By AirDave 4 Comments
I gotta tell ya, Oswald Chesterfield Cobblepot is not one of my favorite Bat-villains. He's got a pretty cool comic book origin. An outcast, he walks in and takes over a gang from it's leader. By. Killing. Him. That's pretty hardcore. Burgess Meredith was an incredible actor. He starred in a couple classic Twilight Zone episodes. He was Stallone's trainer, Mickey, in the Rocky films. He was George in the classic adaptation of Of Mice And Men. But his The Penguin? That's just fingernails on a chalkboard.
It didn't help that the '70's cartoon version was just as annoying. That Cyrano de Bergerac schnoz, and that grating voice.
Maybe it's the whole fish thing. The only thing I can stomach is fish sticks. I do like shrimp. But most seafood is just slimey and tastes like chewing gum. That's kinda what I thought of Danny DeVito in Batman Returns. Now, no disrespect. If you enjoyed it and thought it was the greatest depiction of the character, hats off to ya. The whole thing was just weird and trippy. An homage to Penguin stealing the Batmobile - pretty much any rogue stealing the Batmobile on the '60's series. The whole Mayor storyline, which was a re-hash, too. Then there was the whole kidnapping Gotham's firstborn, elevating Cobblepot to Pharaoh of the Underworld.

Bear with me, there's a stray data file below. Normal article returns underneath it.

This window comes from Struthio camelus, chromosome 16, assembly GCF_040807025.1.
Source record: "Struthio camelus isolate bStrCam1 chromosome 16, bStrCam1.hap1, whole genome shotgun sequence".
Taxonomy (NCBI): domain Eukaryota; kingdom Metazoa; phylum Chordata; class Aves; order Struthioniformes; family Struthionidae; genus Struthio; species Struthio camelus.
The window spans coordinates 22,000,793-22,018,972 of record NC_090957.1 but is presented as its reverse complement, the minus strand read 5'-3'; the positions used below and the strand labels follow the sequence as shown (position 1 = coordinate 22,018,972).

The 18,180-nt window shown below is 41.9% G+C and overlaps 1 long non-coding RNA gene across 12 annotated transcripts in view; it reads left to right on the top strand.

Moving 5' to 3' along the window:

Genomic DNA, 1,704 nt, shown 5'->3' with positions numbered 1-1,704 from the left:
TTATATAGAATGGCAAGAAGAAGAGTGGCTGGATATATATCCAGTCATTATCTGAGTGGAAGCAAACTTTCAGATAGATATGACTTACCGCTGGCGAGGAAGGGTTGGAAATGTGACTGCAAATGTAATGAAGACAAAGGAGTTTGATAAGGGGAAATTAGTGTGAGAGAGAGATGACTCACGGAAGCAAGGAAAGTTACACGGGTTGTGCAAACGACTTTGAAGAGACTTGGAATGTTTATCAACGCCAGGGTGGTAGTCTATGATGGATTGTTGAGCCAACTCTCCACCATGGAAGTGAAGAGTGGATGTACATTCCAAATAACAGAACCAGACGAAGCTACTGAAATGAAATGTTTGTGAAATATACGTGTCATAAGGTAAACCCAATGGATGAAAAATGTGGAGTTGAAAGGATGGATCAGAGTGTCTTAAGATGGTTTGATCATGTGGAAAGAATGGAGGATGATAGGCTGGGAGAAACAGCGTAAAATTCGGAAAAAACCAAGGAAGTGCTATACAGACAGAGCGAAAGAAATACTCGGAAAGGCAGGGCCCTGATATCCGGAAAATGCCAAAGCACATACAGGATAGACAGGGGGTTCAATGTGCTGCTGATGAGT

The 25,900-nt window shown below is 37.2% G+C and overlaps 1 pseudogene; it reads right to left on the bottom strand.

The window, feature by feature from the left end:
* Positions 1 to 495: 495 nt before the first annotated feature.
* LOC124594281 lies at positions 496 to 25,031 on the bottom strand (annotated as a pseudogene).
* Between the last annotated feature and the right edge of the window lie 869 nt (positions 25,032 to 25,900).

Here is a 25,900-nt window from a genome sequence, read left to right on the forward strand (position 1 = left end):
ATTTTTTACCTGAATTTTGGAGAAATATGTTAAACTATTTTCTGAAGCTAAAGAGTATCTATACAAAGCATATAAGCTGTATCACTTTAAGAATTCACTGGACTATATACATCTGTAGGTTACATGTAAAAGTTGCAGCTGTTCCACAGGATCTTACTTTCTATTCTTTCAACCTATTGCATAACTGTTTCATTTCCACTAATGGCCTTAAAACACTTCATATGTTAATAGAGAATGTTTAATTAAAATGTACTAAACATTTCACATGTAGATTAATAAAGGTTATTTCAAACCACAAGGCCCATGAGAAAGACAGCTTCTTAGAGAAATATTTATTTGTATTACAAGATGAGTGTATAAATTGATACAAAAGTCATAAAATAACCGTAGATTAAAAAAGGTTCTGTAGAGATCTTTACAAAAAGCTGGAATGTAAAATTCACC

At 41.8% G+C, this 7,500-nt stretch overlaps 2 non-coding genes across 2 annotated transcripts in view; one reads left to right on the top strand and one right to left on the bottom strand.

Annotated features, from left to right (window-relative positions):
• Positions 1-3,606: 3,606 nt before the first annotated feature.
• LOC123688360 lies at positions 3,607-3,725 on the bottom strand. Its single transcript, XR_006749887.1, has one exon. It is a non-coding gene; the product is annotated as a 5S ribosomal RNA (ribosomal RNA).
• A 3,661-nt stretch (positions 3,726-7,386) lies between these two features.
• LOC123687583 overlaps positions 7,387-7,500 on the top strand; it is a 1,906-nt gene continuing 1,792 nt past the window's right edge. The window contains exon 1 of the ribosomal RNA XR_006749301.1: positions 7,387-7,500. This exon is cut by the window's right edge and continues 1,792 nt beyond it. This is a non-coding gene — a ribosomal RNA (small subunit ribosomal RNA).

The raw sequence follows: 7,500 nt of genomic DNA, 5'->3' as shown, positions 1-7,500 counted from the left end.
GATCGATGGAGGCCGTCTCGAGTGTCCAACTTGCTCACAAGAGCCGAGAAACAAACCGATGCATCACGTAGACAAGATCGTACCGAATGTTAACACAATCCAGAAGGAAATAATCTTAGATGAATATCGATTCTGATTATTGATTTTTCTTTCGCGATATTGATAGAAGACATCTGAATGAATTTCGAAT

It wasn't until Bruce Timm and Paul Dini developed Batman: The Animated Series that I started to like The Penguin. He was given a personality outside of an umbrella and fish theme. He became a sympathetic social climber. A "wanabe." Most of his crimes had an ambition to them. He wanted to improve his social status. The whole Mayor thing made sense. On the '66 series most of these schemes like marrying an heiress or running for Mayor were just cover for some elaborate scheme to either kill Batman and Robin, or steal something. He'd always go to a lot of effort, for what? What Timm and Dini did was give him an ulterior motivation, I think. I could totally understand Penguin. Especially in his first appearance, kicking off The Batman Adventures. Not only is he planning a crime, but he's teaching his gang manners and sophistication, too! Helping them enrich their word power. Brilliant!
So, maybe it's not singer/composer/actor Paul Williams, who voiced The Penguin on The Animated Series that really did the trick.
The guy is best known for writing Kermit's "Rainbow Connection" for the first The Muppets movie; the theme from the '70's The Love Boat; songs for Helen Reddy, The Carpenters and "Evergreen" from A Star is Born, with Barbara Streisand. He was Little Enos in the Smokey and the Bandit movies.
And then, he turned his career around; and, became one of the greatest adversaries ever.
What are your thoughts on Penguin? Any insights on how the character comes across on Gotham? What's your favorite Penguin comic story?